This article first appeared in the St. Louis Beacon, June 4, 2009 - Former Missouri Gov. Matt Blunt may have been embattled at home, but he's won praise from British Tory Party leader David Cameron for creating the Missouri Accountability Portal that allows the public to track state spending online.
Such overseas notice won Blunt cheers at the Millennium Hotel downtown, during Wednesday night's opening event for the two-day Conservative Heartland Leadership Conference.
Blunt was participating in a roundtable discussion with Nebraska state Treasurer Shane Osborn, and moderated by Americans for Tax Reform president Grover Norquist.
The topic: The rise of "transparency'' as an issue in government and politics.
Norquist contended that the pro-transparency movement is expanding rapidly and could be a boon for conservatives who embrace it. Norquist said that big-spending Democrats talk about transparency, but don't really want to do it.
(Norquist also jabbed at certain Republicans, when he observed sarcastically that " 'President Cheney' thought everything should be a state secret...")
During the forum, Blunt was asked to lay out his actions surrounding the 2007 creation of the Accountability Portal. He said it cost no extra money, and attracted 16 million page views during its first year. Blunt contended that the portal prompted state bureaucrats to be more careful about their spending of state dollars, since it would end up online for the public to see.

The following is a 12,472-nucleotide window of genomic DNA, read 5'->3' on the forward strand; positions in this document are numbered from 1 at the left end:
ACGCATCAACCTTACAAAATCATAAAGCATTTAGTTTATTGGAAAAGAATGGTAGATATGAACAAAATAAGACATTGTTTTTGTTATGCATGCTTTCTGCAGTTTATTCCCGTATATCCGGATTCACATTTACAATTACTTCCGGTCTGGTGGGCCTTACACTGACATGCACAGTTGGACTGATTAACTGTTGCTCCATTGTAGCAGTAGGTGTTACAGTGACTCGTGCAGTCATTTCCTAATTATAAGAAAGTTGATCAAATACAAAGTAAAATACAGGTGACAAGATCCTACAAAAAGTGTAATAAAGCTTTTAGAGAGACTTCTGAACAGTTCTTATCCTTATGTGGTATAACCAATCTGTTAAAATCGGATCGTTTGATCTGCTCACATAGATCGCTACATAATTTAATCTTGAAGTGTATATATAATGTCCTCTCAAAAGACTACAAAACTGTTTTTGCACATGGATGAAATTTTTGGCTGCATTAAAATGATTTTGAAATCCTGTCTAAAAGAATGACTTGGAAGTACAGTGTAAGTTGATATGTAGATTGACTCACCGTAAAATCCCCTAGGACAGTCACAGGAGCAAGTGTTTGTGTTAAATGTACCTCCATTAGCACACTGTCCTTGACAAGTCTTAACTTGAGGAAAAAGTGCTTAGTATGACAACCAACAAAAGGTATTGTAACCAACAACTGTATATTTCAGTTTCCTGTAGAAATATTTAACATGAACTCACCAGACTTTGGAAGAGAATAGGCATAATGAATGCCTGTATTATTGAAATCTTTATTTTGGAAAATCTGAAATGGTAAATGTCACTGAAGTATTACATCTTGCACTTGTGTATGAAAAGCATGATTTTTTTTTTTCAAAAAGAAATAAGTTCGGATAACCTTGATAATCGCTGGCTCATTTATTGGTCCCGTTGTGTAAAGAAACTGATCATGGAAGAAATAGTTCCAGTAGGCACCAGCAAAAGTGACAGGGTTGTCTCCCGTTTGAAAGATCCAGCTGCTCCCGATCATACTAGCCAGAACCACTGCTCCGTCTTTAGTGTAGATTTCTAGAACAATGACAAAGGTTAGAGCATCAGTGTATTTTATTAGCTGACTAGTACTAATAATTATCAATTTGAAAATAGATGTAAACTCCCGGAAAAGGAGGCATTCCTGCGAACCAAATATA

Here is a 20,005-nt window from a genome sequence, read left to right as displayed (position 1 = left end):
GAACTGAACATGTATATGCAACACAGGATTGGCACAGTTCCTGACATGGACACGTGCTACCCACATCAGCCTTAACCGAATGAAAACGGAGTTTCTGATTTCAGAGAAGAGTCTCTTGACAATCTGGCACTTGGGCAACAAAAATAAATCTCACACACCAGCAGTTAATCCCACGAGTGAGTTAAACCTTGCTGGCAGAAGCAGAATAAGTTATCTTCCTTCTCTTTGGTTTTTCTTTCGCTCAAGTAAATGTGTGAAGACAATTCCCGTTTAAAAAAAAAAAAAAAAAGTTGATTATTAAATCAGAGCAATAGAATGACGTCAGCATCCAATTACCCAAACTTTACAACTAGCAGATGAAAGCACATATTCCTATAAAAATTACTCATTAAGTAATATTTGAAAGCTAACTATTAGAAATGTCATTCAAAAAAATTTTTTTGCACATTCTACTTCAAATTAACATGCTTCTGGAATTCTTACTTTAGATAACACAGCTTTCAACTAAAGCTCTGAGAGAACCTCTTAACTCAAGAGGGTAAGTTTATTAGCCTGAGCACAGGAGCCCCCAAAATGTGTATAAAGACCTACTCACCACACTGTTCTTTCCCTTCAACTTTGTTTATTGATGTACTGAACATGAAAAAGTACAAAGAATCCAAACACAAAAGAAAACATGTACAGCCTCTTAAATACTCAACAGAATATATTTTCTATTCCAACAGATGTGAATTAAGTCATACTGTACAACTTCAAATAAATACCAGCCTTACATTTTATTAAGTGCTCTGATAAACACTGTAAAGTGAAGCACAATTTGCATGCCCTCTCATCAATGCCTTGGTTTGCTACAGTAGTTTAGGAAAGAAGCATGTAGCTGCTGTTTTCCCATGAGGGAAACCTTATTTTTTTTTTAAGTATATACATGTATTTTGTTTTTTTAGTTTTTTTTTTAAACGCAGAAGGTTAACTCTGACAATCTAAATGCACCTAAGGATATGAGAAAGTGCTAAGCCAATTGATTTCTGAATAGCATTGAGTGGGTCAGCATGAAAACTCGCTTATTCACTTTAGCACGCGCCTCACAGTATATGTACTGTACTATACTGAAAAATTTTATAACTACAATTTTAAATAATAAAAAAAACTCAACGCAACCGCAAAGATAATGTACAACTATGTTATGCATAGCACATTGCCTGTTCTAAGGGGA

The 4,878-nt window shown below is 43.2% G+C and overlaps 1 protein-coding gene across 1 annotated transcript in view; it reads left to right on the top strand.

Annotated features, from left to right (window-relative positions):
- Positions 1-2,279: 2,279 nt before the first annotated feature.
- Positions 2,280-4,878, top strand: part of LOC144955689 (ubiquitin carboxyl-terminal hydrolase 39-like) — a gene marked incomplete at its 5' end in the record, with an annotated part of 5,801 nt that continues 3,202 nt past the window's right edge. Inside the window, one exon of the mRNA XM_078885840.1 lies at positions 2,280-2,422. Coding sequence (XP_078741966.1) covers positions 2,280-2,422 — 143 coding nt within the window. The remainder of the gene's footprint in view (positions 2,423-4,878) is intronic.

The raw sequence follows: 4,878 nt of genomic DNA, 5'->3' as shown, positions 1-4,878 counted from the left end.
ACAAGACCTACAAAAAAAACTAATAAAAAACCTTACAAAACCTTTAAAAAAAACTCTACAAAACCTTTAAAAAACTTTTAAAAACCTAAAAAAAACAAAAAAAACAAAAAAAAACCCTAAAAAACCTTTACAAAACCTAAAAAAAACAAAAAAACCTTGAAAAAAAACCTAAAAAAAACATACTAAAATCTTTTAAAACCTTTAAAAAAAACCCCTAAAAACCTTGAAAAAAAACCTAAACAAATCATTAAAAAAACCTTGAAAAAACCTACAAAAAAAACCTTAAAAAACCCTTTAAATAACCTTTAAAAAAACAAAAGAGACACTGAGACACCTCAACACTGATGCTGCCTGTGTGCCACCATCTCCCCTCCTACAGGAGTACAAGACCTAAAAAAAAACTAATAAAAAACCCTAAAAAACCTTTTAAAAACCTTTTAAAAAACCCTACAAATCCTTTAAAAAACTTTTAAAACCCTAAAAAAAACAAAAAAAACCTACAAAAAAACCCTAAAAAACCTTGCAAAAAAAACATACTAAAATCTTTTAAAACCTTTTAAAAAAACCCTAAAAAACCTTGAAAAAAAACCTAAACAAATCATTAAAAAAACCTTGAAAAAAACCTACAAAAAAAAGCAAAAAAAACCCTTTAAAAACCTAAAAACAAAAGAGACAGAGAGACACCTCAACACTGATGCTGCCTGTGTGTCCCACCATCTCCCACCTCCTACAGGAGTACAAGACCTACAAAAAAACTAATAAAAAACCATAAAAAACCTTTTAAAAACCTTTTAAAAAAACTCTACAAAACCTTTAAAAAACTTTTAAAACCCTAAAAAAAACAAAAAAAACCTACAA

Norquist then quoted from Tory leader Cameron's recent speech, in which the leader unveiled his party's "People's Right to Know" plan, which Cameron called "a democratic check on wasteful spending..."
"If you want to see how it could work, look at the Missouri Accountability Portal,'' Cameron continued. "It will show you why transparency is such a powerful tool in controlling public spending...."
The Heartland roundtable focused on transparency in spending, and not on other related issues, such Missouri's open-records and record-retention laws, which ended up embroiling Blunt and several staff members in a long-running legal battle with critics who contended they were failing to preserve and make public certain records.
But Blunt did shift Wednesday night's discussion a bit, during the question-answer session, when he fired a few witty jabs at the Democrats now controlling Washington.
In a phrase that's likely to be widely used, Blunt said the Obama administration favored "a command-and-control economy" that was costly -- and anything but transparent.